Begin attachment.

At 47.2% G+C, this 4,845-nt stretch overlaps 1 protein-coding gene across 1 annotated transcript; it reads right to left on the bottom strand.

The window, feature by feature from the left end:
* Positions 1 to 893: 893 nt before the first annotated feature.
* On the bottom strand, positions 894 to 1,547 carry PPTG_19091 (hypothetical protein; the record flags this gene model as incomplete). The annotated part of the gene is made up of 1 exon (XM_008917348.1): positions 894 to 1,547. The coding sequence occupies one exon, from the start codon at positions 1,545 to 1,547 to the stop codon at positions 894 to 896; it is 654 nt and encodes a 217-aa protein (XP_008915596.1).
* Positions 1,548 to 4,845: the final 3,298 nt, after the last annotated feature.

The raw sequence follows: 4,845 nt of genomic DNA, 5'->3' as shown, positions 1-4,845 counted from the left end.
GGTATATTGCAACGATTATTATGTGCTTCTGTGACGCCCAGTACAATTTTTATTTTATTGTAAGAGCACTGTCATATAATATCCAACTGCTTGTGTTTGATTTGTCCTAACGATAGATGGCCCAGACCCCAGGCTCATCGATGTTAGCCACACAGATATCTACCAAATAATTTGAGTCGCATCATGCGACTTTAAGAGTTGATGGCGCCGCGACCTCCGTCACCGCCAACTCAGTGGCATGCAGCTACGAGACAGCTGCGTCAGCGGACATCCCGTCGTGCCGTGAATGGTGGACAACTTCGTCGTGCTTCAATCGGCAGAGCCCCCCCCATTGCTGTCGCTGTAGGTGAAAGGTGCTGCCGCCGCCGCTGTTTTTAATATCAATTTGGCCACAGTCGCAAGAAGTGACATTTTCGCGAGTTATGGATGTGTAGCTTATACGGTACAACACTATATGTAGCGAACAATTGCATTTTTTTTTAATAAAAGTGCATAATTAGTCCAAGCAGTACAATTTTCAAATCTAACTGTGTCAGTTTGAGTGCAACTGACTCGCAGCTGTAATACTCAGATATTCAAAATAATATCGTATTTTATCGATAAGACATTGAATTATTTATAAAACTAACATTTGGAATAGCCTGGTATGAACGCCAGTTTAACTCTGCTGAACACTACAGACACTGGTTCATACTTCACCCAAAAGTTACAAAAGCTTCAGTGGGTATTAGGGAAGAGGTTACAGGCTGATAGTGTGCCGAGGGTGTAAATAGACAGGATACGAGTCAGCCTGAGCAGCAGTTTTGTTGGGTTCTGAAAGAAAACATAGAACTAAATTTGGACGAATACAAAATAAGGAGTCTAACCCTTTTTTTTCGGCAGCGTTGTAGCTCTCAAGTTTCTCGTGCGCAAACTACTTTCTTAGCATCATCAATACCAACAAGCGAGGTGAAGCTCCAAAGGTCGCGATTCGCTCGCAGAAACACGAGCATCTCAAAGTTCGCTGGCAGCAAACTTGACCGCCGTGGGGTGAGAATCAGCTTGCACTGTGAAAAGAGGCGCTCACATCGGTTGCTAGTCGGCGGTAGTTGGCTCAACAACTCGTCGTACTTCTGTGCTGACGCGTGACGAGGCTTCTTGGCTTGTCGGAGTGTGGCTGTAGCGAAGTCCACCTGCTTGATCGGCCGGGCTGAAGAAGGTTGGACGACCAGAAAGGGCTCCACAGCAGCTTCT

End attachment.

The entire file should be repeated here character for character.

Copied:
At 47.2% G+C, this 4,845-nt stretch overlaps 1 protein-coding gene across 1 annotated transcript; it reads right to left on the bottom strand.

The window, feature by feature from the left end:
* Positions 1 to 893: 893 nt before the first annotated feature.
* On the bottom strand, positions 894 to 1,547 carry PPTG_19091 (hypothetical protein; the record flags this gene model as incomplete). The annotated part of the gene is made up of 1 exon (XM_008917348.1): positions 894 to 1,547. The coding sequence occupies one exon, from the start codon at positions 1,545 to 1,547 to the stop codon at positions 894 to 896; it is 654 nt and encodes a 217-aa protein (XP_008915596.1).
* Positions 1,548 to 4,845: the final 3,298 nt, after the last annotated feature.

The raw sequence follows: 4,845 nt of genomic DNA, 5'->3' as shown, positions 1-4,845 counted from the left end.
GGTATATTGCAACGATTATTATGTGCTTCTGTGACGCCCAGTACAATTTTTATTTTATTGTAAGAGCACTGTCATATAATATCCAACTGCTTGTGTTTGATTTGTCCTAACGATAGATGGCCCAGACCCCAGGCTCATCGATGTTAGCCACACAGATATCTACCAAATAATTTGAGTCGCATCATGCGACTTTAAGAGTTGATGGCGCCGCGACCTCCGTCACCGCCAACTCAGTGGCATGCAGCTACGAGACAGCTGCGTCAGCGGACATCCCGTCGTGCCGTGAATGGTGGACAACTTCGTCGTGCTTCAATCGGCAGAGCCCCCCCCATTGCTGTCGCTGTAGGTGAAAGGTGCTGCCGCCGCCGCTGTTTTTAATATCAATTTGGCCACAGTCGCAAGAAGTGACATTTTCGCGAGTTATGGATGTGTAGCTTATACGGTACAACACTATATGTAGCGAACAATTGCATTTTTTTTTAATAAAAGTGCATAATTAGTCCAAGCAGTACAATTTTCAAATCTAACTGTGTCAGTTTGAGTGCAACTGACTCGCAGCTGTAATACTCAGATATTCAAAATAATATCGTATTTTATCGATAAGACATTGAATTATTTATAAAACTAACATTTGGAATAGCCTGGTATGAACGCCAGTTTAACTCTGCTGAACACTACAGACACTGGTTCATACTTCACCCAAAAGTTACAAAAGCTTCAGTGGGTATTAGGGAAGAGGTTACAGGCTGATAGTGTGCCGAGGGTGTAAATAGACAGGATACGAGTCAGCCTGAGCAGCAGTTTTGTTGGGTTCTGAAAGAAAACATAGAACTAAATTTGGACGAATACAAAATAAGGAGTCTAACCCTTTTTTTTCGGCAGCGTTGTAGCTCTCAAGTTTCTCGTGCGCAAACTACTTTCTTAGCATCATCAATACCAACAAGCGAGGTGAAGCTCCAAAGGTCGCGATTCGCTCGCAGAAACACGAGCATCTCAAAGTTCGCTGGCAGCAAACTTGACCGCCGTGGGGTGAGAATCAGCTTGCACTGTGAAAAGAGGCGCTCACATCGGTTGCTAGTCGGCGGTAGTTGGCTCAACAACTCGTCGTACTTCTGTGCTGACGCGTGACGAGGCTTCTTGGCTTGTCGGAGTGTGGCTGTAGCGAAGTCCACCTGCTTGATCGGCCGGGCTGAAGAAGGTTGGACGACCAGAAAGGGCTCCACAGCAGCTTCT